What then is my view on the possible banning of the old South African flag. Whilst displaying the apartheid flag anywhere in public is currently not illegal in South Africa, I feel strongly that its display in public spaces is a clear a sign of disrespect and lack of consideration for the feelings of Black people for whom this flag remains a strong reminder of a painful past. I won’t therefore ever personally display the old South African flag or wear any clothing with it because I appreciate that the flag has a political connotation that many of my fellow South African’s find offensive.

Having said that I’m for several reasons also totally against banning the old flag including its display by those that still choose to do so. In the first place banning it will just drive its display underground by those that still see it as a symbol of White supremacy. It’s banning will create an unnecessary rallying call for those that want to try and regain the power they lost.


Secondly, why would we in a democratic South Africa want to be like the Apartheid government who banned all those things they did not like, found offensive or a danger to their ideology like books, political parties, undesirable people and yes also flags like that of the ANC or SACP.

Talking about the SACP flag brings to me to my third reason for not wanting to ban the old flag – if its banned because of its political connection to Apartheid and the trauma and humiliation suffered by Black people then so must the communist flag, which is part of the SAPC’s heritage, also be banned as the said flag is tied to untold trauma suffered by millions of people worldwide under successive oppressive communist regimes.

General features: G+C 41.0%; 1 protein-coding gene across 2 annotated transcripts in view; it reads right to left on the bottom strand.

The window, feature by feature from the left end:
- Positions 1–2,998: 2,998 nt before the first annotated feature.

The fourth reason is that the flag, despite its political connection, is still part of our history and that its banning will not remove this fact. Our history books will be incomplete without the old flag being displayed therein serving as a reminder to us all, painful as it is, of our troubled past. Just as the British Union Jack as part the old South African flag reminded Afrikaners of the trauma and humiliation suffered under the British imperialist before, during and after the 2nd Anglo-Boer War.

The fifth reason is that if the old flag is banned, will eventually also lead to our current beautiful national flag being questioned at some time, by populist like Julius Malema as its represents from a heraldic point of view a synthesis of some of our previous flags including, yes also the old SA flag. It contains the two “Colonial era” flags – The national flag of the Netherlands (Dutch flag) – Red, White, Blue and the British Union flag – Blue, White, Red. Then the two former Boer Republic flags – the South African Republic (Transvaal) “Vier Kleur” – Green, Red, White and Blue and the Orange Free State Republic Flag (using the Dutch insert flag and the white) and then finally the African National Congress (ANC) Flag – Black, Green and Gold (which colours are also present in the Inkatha Freedom Party and Pan African Congress flags).


For further information on the history and symbolism of all South Africa’s national flags see the following excellent article on “The inconvenient and unknown history of South Africa’s national flags” written by Peter Dickens:

In the article the author has the following to say about the symbolism embedded in our new flag and what its means for the detractors of both the new SA flag and the old SA flag:

“The V symbolises inclusion and unification. In essence it is another flag of “Union” (unity) only this time acknowledging the county’s Black population and its historical heritage.  Symbols considered in the design of the “new” flag included Catholic and Anglican Priest’s Classic Chasubles, the universal symbol of Peace and the married Zulu female traditional head-dress.

There are some claims that the “New” South African flag is just a “design” with no meaning or symbolism – but that’s not the opinion of the man who designed it – Frederick Gordon Brownell.  Also, I find that whenever that when this argument is used it’s usually to deny meaning to the new South Africa flag and to degrade the country, describing it as “jockey Y front underpants,” when in fact the truth is the opposite and the flag is stuffed full of meaning and symbolism.